Rising high above the Cleveland Hills, tackle the climb up Roseberry Topping – Yorkshire’s Matterhorn – and make sure you do it on a clear day for the most stunning panorama taking in the Yorkshire Coast, dales, heather moors, and villages, against the industrial might of Teesside. Its dramatically shaped summit – seemingly cut away on one side – came about after extensive mining over the centuries led to the collapse of the western face in 1912. Tackle it straight from our car park at Newton under Roseberry, where you can end the walk with a celebratory pint of Wainstones ale at the King's Head Inn or go for our seven mile walking option that also takes in Cook's Monument.
9. Robin Hood's Bay
Exploring the steep, narrow backstreets and ginnels in the atmospheric old smugglers’ haunt of Baytown (or Bay), the village of Robin Hood’s Bay is not to be missed. The higgledy-piggledy fishermen’s cottages connected by internal passageways were made for smuggling in the 18th century, with contraband moving from the dock to the top of town without ever seeing the light of day. It’s the end of Wainwright's Coast to Coast Walk too, named as the second best walk in the world back in 2004. Custom dictates that the journey is not over until Coast-to-Coasters have dipped their feet in the North Sea, followed swiftly by a pint in the Bay Hotel right by the slipway. There’s plenty of cafés and shops to stock up on food for a beach picnic too and in summer you can’t miss the ice cream van parked precariously on the beach. Once scoffed, head for the rocks for a spot of rock pooling and fossil hunting.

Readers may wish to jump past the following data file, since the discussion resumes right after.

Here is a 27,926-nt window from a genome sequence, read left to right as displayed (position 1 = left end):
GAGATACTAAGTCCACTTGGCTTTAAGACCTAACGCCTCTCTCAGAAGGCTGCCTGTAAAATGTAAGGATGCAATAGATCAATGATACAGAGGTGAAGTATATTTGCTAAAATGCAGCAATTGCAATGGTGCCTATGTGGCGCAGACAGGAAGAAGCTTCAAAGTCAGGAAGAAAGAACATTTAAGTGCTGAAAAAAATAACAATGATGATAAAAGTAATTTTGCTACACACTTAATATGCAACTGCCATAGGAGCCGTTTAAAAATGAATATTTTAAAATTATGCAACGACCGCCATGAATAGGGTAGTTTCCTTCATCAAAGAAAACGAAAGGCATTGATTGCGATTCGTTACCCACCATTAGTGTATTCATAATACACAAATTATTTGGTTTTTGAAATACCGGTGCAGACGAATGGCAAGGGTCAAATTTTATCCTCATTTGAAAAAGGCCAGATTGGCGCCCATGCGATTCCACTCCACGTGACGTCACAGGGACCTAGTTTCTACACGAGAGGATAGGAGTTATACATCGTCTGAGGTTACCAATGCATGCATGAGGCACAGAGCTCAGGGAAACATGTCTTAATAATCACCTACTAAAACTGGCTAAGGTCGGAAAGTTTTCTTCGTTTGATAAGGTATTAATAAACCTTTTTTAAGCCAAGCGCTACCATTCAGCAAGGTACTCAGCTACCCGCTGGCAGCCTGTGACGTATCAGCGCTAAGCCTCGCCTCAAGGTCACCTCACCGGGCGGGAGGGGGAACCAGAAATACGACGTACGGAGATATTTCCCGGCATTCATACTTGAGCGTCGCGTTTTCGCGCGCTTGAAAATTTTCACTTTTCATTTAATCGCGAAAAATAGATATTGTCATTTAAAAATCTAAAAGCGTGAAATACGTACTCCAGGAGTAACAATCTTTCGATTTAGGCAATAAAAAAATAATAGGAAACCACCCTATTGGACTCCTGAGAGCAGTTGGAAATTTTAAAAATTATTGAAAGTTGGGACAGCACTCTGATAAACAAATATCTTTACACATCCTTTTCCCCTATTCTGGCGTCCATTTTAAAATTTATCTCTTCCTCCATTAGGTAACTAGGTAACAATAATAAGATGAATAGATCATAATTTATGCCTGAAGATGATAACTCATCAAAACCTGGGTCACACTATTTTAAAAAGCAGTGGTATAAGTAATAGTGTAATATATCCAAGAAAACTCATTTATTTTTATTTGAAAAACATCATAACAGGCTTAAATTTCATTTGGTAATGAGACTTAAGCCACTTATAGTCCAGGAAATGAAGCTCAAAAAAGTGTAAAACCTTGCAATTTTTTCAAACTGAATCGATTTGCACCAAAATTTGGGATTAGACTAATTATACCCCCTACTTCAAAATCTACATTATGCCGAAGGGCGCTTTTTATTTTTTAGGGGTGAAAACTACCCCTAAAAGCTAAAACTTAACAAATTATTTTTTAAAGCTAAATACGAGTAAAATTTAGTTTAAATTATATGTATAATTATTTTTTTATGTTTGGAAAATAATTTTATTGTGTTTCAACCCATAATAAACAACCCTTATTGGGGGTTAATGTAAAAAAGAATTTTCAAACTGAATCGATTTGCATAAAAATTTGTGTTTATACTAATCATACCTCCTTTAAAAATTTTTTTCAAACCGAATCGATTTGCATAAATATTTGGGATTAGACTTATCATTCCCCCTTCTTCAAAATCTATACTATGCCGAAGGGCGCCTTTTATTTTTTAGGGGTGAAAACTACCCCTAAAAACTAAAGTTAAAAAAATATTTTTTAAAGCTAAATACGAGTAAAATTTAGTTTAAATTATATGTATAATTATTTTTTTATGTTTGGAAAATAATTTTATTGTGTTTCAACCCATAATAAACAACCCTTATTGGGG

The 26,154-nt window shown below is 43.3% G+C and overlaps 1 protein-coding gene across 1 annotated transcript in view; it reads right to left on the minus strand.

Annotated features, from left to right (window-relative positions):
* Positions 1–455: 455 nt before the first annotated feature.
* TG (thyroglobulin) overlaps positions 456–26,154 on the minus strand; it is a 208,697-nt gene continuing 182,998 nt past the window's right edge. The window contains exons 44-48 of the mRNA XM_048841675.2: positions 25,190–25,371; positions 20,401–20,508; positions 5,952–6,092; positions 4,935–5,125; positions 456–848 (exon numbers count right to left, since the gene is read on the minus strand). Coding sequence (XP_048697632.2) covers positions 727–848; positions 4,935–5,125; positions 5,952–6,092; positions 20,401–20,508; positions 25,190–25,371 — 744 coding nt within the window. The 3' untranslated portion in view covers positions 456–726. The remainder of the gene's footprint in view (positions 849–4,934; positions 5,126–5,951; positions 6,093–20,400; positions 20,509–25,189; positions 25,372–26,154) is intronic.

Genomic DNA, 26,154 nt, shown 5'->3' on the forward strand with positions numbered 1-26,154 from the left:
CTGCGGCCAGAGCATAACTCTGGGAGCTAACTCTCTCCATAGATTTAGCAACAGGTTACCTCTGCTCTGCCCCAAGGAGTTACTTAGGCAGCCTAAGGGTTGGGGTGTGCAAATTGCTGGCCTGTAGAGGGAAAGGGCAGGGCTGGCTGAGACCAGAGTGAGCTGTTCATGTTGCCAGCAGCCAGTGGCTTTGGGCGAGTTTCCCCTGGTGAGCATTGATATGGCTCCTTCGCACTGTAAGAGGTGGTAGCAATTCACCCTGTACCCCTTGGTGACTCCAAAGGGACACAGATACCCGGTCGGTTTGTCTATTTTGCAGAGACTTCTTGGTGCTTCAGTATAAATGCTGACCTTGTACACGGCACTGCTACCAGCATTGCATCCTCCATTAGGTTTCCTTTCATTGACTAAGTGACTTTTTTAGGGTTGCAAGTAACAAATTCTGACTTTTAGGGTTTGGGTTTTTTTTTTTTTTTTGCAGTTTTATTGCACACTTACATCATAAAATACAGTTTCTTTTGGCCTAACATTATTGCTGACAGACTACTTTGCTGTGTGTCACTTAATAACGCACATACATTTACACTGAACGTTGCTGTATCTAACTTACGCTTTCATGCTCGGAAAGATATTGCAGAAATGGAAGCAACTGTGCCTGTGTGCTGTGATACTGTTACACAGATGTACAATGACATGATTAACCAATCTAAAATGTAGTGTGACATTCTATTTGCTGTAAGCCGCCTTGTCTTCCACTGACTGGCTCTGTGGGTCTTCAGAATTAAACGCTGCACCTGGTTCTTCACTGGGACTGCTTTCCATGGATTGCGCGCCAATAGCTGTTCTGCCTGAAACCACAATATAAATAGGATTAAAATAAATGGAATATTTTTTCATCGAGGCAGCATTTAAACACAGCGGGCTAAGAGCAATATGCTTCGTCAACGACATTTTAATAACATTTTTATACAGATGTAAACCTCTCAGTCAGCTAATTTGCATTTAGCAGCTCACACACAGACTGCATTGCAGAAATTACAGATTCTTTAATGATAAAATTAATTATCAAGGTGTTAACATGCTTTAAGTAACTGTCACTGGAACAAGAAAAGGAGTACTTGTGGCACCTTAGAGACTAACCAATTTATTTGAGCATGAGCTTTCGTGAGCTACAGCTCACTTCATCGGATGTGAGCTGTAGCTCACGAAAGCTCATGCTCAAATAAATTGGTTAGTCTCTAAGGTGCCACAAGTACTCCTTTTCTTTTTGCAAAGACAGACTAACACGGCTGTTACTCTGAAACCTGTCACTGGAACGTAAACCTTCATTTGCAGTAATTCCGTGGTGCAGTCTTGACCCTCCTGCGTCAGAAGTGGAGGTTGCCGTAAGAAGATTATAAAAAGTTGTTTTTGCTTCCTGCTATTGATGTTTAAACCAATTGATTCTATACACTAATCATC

Our bucket list ends in historic Whitby, where Captain Cook beckons, along with abbey ruins, quaint narrow streets, Gothic inspiration, sandy beaches, smoked kippers from Fortune's, fish and chips at the famous Magpie Café… And of course you can join in with the age old debate on whether there really are 199 steps. It’s customary to count the steps as you climb up to St Mary’s Church and onwards to the ruins of Whitby Abbey. With each step more and more of the red-roofed town is revealed behind you, just try not to lose count as you gasp for breath!